From Texas Tech University:
Past experience demonstrates that many Internet criminals will take advantage of the upcoming Federal tax deadline to try and steal your personal, sensitive and confidential information. The Texas Tech University Office of the CIO urges you to be aware and use caution with any communication that uses the IRS name, logo, or website, and requests confidential information from you. According to the IRS website (www.irs.gov) the "IRS does not initiate contact with taxpayers by email to request personal or financial information. This includes any type of electronic communication, such as text messages and social media channels."
One of the most common tax scams informs the recipient that he or she is eligible to receive a tax refund for a given amount. The email instructs the recipient to click on a link provided to enter personal and financial information in order to receive the refund. Also be cautious of emails that might look like they are sent from an online tax preparation service. Some of these email scams look seemingly legitimate and therefore, hard to distinguish as a scam. Don't respond to these solicitations or click on any links contained in the message - simply delete the message.Warning signs that an email is an attempt to steal your identity:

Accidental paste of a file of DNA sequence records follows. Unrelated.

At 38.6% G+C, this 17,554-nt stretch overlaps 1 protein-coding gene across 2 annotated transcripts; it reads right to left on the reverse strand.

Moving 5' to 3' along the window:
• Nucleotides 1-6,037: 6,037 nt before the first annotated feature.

References an IRS link that does not contain http://www.irs.gov - to see the actual link address, place your mouse over the link text without clicking.
If you receive a suspicious email claiming to come from the IRS, take the following steps:
We encourage you to be vigilant in practicing safe computing practices. For additional safe computing tips and information, and a list of area IT Professionals, please visit www.safecomputing.ttu.edu and click on "Lubbock Community."